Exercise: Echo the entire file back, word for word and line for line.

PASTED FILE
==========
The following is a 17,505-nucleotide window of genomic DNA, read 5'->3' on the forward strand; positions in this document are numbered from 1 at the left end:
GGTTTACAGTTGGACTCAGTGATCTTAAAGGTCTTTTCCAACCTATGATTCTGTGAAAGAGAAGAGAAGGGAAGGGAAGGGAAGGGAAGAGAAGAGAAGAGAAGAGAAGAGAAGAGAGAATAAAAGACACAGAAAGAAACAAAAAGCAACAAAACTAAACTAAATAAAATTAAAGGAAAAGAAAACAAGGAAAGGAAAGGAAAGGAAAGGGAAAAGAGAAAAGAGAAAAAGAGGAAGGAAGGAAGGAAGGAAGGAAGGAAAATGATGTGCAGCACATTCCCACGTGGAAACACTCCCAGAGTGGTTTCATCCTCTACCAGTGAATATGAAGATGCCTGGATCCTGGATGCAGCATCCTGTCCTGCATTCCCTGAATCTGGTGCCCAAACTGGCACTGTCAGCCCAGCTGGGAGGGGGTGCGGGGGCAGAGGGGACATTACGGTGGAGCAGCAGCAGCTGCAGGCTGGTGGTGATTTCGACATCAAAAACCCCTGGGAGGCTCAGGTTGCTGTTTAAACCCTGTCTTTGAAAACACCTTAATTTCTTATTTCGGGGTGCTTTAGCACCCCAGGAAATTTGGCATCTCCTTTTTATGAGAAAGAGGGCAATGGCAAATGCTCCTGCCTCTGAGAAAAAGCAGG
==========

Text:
The following is a 17,505-nucleotide window of genomic DNA, read 5'->3' on the forward strand; positions in this document are numbered from 1 at the left end:
GGTTTACAGTTGGACTCAGTGATCTTAAAGGTCTTTTCCAACCTATGATTCTGTGAAAGAGAAGAGAAGGGAAGGGAAGGGAAGGGAAGAGAAGAGAAGAGAAGAGAAGAGAAGAGAGAATAAAAGACACAGAAAGAAACAAAAAGCAACAAAACTAAACTAAATAAAATTAAAGGAAAAGAAAACAAGGAAAGGAAAGGAAAGGAAAGGGAAAAGAGAAAAGAGAAAAAGAGGAAGGAAGGAAGGAAGGAAGGAAGGAAAATGATGTGCAGCACATTCCCACGTGGAAACACTCCCAGAGTGGTTTCATCCTCTACCAGTGAATATGAAGATGCCTGGATCCTGGATGCAGCATCCTGTCCTGCATTCCCTGAATCTGGTGCCCAAACTGGCACTGTCAGCCCAGCTGGGAGGGGGTGCGGGGGCAGAGGGGACATTACGGTGGAGCAGCAGCAGCTGCAGGCTGGTGGTGATTTCGACATCAAAAACCCCTGGGAGGCTCAGGTTGCTGTTTAAACCCTGTCTTTGAAAACACCTTAATTTCTTATTTCGGGGTGCTTTAGCACCCCAGGAAATTTGGCATCTCCTTTTTATGAGAAAGAGGGCAATGGCAAATGCTCCTGCCTCTGAGAAAAAGCAGG